Monthly Archives: April 2009

Joe versus the Volcano / The Moon Scene

There is something intangible lacking in Joe Versus the Volcano, something not quite right with the direction, that prevented it from being the classic film it could have been. There are parts of it that are so intelligent and beautiful, but it still seems off. Which is a shame, because it has a number of great scenes in it. This one struck me years ago and has stayed with me ever since.

I love Tom Hanks playing with the moon like a toy ball. But mostly I love how he stands up and says, “God, thank you for my life”. A great scene.


Tech Style – the blog I should be writing

For those of you who care about design as much as you care about technology, I highly recommend the blog Tech Style from Style At Home. It’s got all kinds of great stuff, including these pillows! And lots more…

The value of Twitter

What is the value of a telephone? If you were to listen to a random set of phone calls over a day, what would you hear? You’d hear a lot of “Hey”, “Hi”, “How’s it going?”, “What’s up?”, “Not much”, “um”, “yeah”, “no”, “I dunno”, “ok”, “bye” “see ya”. Clearly not much value there.

Worse, not only is the content poor, but, but the interface is useless. You can’t see the person you are talking to, which as we all know is a terrible limitation. To contact them you have to remember this 10 digit number. And you have to pay a fee to have the conversation. Truly awful.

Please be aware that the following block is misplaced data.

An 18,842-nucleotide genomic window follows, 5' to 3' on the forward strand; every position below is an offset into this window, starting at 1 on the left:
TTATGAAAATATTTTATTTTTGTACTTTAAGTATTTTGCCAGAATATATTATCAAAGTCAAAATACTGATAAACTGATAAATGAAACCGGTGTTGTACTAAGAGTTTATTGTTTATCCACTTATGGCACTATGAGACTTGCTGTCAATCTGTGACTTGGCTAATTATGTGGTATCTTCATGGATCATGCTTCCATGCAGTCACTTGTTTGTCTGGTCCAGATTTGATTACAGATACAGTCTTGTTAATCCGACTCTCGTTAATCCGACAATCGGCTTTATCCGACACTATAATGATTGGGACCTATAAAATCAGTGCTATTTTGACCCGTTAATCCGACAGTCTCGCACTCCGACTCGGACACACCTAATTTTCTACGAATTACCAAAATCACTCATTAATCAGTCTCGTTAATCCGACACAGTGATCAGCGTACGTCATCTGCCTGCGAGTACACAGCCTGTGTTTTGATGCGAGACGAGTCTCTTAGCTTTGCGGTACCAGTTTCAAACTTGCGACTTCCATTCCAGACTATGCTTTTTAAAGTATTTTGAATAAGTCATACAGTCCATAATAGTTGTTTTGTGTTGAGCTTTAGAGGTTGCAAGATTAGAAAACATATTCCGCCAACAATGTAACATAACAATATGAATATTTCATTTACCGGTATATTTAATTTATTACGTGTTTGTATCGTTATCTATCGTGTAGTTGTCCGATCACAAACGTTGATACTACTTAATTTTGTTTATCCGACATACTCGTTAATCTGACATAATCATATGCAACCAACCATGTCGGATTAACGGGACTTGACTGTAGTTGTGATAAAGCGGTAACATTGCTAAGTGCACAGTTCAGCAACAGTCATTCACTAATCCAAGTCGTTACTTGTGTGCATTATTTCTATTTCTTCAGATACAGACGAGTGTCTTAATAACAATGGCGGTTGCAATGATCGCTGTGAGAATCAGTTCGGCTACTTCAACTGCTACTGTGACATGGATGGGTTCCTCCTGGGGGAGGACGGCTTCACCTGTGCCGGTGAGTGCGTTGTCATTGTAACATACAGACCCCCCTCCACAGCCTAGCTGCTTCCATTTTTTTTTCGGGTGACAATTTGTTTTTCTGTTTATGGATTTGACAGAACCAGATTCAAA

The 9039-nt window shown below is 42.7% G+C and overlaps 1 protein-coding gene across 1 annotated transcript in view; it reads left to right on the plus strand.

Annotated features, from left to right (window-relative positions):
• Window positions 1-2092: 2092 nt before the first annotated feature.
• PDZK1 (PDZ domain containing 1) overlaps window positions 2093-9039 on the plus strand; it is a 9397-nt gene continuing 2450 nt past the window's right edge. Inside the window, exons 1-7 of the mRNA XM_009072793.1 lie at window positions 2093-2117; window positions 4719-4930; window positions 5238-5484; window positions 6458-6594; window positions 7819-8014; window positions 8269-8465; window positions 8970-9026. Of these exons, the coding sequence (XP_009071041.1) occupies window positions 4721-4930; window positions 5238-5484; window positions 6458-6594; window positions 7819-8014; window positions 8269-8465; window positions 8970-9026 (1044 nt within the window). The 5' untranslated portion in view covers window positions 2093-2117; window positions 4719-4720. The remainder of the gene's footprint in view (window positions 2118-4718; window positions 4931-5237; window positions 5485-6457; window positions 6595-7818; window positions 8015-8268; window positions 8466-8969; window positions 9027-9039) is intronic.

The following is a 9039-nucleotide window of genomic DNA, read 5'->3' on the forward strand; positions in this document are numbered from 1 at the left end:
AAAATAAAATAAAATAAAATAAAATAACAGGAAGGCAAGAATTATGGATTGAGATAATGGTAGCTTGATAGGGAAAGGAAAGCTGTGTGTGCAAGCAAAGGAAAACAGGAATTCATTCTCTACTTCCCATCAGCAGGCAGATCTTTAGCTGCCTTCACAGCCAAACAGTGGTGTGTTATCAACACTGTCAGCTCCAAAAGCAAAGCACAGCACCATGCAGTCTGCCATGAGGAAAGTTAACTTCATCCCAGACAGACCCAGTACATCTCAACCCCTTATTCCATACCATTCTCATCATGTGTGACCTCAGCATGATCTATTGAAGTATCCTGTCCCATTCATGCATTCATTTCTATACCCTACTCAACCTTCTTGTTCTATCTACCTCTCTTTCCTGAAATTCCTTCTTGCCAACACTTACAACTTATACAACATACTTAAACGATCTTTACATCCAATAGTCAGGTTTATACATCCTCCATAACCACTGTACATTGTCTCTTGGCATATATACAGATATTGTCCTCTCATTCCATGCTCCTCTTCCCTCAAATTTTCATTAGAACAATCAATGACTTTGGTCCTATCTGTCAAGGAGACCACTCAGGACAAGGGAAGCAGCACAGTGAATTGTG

Of course this is absurd. Telephones are essential. We have more and more of them in our lives. And not just for simple exchanges. How many of us have waited by the phone in the hope – or dread – of receiving an important call? And having received it, how many of us have cried or laughed or slumped in relief or yelped for joy? I can remember many such calls. I am sure you can too.

This brings me to Twitter (and for that matter, SMS). So much of it may seem trivial or pointless at times. But I have heard the relief in someone commenting on the revived health of their parents or the joy of a loved one returning or the sadness of a relative dying. I have seen beautiful photos of places and people via Twitpics. I have heard the songs that make people dance and sing and lament via As time passes, I expect to see more ways that these short bursts of text allow me to communicate with others.

So when people write and complain about this or that regarding Twitter I wonder what they are thinking. What I am thinking is that it is a reflection of people and the human condition through this particular medium, just like the telephone or the letter or any other media we use. Sure, it can be mundane. And the tool itself is limited. But what is expressed is often as rich as anything that we can express as individuals. People who miss out on that are missing out on a lot.

I thought of this after reading a number of critical articles at the web site recently. There’s this one (Let them eat tweets), this one (What annoys me about twitter), and this one (To tweet or not to tweet). After I read them, I wrote the above. Clearly they struck a nerve, for some other people wrote some critiques of them at the same time as I did, including this one here (In defense of twitter) and here (Maureen Dowd interviews telephone inventor).

Want to go faster? You need to train

It’s interesting: I can’t tell if the title of this article is what I read (“Want to Go Faster? You Need a Trainer”) or what the link says (“Proper Training Is a Critical Element to Athletic Success“). In my experience, you don’t need a trainer to get faster as a runner (or likely any other sport). However, you do need to properly train.